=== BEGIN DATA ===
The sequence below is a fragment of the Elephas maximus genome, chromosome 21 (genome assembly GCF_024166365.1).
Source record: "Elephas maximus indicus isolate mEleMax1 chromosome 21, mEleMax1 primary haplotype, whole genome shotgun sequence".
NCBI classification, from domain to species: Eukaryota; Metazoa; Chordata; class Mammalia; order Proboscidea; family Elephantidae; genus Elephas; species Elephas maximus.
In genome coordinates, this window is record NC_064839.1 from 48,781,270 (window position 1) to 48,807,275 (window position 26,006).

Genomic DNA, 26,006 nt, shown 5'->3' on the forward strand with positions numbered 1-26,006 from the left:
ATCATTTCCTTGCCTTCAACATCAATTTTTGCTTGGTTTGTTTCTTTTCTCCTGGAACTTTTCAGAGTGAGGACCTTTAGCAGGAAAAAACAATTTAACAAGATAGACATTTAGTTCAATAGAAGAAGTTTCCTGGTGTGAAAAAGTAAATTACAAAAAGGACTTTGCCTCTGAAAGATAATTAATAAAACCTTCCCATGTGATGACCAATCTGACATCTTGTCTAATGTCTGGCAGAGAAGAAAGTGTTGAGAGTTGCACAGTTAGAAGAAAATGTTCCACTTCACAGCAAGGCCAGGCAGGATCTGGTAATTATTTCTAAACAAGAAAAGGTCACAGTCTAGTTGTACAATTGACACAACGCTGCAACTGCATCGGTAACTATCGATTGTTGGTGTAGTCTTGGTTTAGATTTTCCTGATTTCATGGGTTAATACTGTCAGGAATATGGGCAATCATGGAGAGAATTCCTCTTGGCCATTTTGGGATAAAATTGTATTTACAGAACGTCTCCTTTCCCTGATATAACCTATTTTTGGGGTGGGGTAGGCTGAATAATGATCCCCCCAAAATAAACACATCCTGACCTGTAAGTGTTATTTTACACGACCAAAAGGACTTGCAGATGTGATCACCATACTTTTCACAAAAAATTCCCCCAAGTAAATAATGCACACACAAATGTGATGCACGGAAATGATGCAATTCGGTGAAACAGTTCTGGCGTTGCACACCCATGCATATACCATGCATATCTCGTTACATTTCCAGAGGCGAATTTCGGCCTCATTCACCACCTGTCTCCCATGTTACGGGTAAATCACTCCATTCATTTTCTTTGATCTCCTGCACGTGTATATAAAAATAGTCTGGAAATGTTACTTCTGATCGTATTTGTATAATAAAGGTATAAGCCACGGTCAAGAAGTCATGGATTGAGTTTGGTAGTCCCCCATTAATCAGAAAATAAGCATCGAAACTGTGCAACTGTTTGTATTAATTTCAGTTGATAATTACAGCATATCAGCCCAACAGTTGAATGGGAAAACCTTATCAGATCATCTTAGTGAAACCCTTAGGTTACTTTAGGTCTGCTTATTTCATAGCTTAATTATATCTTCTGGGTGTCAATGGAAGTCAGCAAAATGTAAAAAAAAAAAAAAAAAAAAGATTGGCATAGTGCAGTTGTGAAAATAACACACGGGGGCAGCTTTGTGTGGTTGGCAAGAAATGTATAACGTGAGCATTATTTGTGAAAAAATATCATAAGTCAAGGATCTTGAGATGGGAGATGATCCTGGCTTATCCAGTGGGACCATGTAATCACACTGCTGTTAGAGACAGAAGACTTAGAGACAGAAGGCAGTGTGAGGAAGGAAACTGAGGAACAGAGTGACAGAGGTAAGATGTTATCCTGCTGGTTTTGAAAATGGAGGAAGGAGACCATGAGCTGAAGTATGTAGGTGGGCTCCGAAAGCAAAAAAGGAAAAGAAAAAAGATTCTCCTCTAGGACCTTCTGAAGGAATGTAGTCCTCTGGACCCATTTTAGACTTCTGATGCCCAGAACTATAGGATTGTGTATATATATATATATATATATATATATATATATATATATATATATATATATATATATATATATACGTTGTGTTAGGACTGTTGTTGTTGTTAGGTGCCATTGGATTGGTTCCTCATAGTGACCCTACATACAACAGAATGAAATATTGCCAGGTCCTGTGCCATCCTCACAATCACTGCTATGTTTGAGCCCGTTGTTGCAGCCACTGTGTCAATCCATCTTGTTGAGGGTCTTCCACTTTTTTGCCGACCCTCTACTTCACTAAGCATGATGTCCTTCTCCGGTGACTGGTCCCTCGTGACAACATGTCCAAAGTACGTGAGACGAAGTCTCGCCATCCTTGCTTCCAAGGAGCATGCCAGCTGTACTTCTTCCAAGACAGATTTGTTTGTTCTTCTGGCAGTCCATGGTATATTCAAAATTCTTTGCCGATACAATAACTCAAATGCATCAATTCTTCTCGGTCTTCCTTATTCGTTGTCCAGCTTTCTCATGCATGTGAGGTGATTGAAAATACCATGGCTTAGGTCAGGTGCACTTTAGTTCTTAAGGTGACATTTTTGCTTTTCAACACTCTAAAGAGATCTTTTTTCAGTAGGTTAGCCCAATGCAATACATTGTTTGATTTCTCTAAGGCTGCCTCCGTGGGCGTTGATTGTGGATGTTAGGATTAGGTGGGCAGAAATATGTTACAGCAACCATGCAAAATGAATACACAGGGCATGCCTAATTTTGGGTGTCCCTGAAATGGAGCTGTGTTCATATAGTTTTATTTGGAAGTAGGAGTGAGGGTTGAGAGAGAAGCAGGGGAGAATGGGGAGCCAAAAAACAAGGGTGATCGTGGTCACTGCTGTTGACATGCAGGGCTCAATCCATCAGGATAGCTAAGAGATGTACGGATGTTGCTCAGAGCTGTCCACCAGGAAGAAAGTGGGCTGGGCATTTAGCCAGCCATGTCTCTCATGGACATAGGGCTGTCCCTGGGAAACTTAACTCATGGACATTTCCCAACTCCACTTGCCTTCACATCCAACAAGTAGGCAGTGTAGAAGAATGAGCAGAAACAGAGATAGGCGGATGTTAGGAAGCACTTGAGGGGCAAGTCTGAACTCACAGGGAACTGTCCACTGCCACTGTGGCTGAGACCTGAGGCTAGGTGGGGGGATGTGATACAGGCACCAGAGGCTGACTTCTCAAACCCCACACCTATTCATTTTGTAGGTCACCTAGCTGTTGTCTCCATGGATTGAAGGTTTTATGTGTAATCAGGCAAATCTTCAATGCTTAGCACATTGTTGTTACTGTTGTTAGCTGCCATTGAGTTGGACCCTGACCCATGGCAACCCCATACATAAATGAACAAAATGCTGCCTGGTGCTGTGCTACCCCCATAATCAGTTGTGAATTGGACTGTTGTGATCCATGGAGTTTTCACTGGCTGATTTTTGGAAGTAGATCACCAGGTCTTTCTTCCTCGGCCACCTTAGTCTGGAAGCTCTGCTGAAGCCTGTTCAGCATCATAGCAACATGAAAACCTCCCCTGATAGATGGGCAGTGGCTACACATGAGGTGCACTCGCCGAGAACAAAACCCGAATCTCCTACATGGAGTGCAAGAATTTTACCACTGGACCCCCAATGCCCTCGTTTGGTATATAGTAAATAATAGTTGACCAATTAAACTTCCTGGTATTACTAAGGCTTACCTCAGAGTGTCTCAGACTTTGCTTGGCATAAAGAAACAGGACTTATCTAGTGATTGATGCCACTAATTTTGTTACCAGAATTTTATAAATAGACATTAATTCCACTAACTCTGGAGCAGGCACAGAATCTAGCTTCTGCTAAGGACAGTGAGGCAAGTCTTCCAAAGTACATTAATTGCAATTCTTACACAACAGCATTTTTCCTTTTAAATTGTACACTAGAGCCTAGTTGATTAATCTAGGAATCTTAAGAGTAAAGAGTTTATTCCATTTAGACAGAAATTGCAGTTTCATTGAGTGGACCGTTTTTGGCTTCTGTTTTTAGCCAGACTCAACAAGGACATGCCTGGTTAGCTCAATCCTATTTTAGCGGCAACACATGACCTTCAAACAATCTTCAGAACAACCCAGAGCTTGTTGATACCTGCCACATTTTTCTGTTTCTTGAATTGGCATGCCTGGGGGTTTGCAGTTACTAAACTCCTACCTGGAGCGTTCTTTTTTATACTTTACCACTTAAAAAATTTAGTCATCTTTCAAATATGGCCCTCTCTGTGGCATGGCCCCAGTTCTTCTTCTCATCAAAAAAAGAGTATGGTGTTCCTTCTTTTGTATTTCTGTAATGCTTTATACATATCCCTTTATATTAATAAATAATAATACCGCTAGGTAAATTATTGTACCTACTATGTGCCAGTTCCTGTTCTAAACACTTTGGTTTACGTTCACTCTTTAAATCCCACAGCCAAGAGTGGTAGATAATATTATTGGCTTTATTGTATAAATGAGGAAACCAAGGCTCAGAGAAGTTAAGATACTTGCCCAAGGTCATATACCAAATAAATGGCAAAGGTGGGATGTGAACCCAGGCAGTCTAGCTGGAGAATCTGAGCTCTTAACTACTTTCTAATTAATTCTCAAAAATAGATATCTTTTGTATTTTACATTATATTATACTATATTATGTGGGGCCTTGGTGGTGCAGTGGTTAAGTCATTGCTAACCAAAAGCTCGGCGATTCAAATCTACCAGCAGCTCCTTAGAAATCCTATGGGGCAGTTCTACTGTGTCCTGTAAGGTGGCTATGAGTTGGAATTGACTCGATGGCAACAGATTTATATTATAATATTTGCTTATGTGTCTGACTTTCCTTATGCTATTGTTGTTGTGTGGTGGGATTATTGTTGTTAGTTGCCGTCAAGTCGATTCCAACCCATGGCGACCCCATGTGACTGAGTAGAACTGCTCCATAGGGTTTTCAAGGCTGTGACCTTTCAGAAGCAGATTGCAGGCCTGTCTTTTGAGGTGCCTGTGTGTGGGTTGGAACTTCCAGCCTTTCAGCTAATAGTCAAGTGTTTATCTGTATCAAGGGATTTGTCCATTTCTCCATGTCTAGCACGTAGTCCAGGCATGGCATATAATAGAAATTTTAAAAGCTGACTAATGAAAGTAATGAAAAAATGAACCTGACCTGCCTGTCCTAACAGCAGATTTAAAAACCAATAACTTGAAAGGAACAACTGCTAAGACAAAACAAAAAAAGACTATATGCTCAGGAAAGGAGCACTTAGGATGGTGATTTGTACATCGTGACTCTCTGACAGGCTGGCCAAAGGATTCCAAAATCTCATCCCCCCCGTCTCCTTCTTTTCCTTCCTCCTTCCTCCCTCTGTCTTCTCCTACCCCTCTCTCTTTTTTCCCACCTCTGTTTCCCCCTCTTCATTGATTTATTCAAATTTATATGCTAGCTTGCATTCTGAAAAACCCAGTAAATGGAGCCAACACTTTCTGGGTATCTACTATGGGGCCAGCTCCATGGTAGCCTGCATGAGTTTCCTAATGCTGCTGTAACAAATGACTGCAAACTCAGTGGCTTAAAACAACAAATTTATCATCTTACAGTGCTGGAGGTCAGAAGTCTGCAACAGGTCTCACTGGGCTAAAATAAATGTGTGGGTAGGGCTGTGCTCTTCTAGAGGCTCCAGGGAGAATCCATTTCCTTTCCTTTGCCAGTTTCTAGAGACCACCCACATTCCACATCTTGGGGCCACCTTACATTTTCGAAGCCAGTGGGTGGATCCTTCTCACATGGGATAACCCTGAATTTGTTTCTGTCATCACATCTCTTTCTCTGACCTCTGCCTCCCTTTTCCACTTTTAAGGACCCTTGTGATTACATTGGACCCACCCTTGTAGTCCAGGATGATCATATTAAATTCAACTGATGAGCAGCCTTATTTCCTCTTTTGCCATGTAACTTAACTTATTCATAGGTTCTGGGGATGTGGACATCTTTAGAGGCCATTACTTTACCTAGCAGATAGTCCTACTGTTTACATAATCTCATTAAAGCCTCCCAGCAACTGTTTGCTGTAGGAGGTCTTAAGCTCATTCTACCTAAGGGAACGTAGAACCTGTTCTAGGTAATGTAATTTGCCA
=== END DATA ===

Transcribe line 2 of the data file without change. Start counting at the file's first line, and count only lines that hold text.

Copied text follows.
Source record: "Elephas maximus indicus isolate mEleMax1 chromosome 21, mEleMax1 primary haplotype, whole genome shotgun sequence".